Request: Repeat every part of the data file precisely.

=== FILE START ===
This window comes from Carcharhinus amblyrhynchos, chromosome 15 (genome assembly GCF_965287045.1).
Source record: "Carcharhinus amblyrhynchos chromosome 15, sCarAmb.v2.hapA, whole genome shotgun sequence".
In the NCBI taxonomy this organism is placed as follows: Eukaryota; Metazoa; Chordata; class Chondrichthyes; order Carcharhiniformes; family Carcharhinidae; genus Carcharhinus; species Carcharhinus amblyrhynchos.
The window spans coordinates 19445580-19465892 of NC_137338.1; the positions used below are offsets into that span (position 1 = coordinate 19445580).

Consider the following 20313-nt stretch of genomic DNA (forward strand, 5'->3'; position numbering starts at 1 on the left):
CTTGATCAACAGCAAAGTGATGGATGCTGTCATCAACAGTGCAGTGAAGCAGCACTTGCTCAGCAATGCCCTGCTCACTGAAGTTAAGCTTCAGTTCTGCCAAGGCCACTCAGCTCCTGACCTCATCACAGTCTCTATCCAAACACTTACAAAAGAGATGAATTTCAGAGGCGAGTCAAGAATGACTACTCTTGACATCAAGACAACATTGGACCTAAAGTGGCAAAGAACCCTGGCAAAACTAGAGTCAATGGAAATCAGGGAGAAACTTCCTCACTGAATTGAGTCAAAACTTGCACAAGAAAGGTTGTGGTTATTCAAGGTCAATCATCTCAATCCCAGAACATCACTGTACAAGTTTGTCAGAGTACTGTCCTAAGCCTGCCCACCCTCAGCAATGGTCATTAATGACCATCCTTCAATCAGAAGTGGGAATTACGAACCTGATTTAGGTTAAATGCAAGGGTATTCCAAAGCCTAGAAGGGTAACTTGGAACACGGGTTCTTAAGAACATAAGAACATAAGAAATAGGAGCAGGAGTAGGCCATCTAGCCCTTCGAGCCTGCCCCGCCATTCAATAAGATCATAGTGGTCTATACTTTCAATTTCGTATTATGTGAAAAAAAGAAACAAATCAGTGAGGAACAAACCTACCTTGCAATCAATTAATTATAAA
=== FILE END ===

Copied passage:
This window comes from Carcharhinus amblyrhynchos, chromosome 15 (genome assembly GCF_965287045.1).
Source record: "Carcharhinus amblyrhynchos chromosome 15, sCarAmb.v2.hapA, whole genome shotgun sequence".
In the NCBI taxonomy this organism is placed as follows: Eukaryota; Metazoa; Chordata; class Chondrichthyes; order Carcharhiniformes; family Carcharhinidae; genus Carcharhinus; species Carcharhinus amblyrhynchos.
The window spans coordinates 19445580-19465892 of NC_137338.1; the positions used below are offsets into that span (position 1 = coordinate 19445580).

Consider the following 20313-nt stretch of genomic DNA (forward strand, 5'->3'; position numbering starts at 1 on the left):
CTTGATCAACAGCAAAGTGATGGATGCTGTCATCAACAGTGCAGTGAAGCAGCACTTGCTCAGCAATGCCCTGCTCACTGAAGTTAAGCTTCAGTTCTGCCAAGGCCACTCAGCTCCTGACCTCATCACAGTCTCTATCCAAACACTTACAAAAGAGATGAATTTCAGAGGCGAGTCAAGAATGACTACTCTTGACATCAAGACAACATTGGACCTAAAGTGGCAAAGAACCCTGGCAAAACTAGAGTCAATGGAAATCAGGGAGAAACTTCCTCACTGAATTGAGTCAAAACTTGCACAAGAAAGGTTGTGGTTATTCAAGGTCAATCATCTCAATCCCAGAACATCACTGTACAAGTTTGTCAGAGTACTGTCCTAAGCCTGCCCACCCTCAGCAATGGTCATTAATGACCATCCTTCAATCAGAAGTGGGAATTACGAACCTGATTTAGGTTAAATGCAAGGGTATTCCAAAGCCTAGAAGGGTAACTTGGAACACGGGTTCTTAAGAACATAAGAACATAAGAAATAGGAGCAGGAGTAGGCCATCTAGCCCTTCGAGCCTGCCCCGCCATTCAATAAGATCATAGTGGTCTATACTTTCAATTTCGTATTATGTGAAAAAAAGAAACAAATCAGTGAGGAACAAACCTACCTTGCAATCAATTAATTATAAA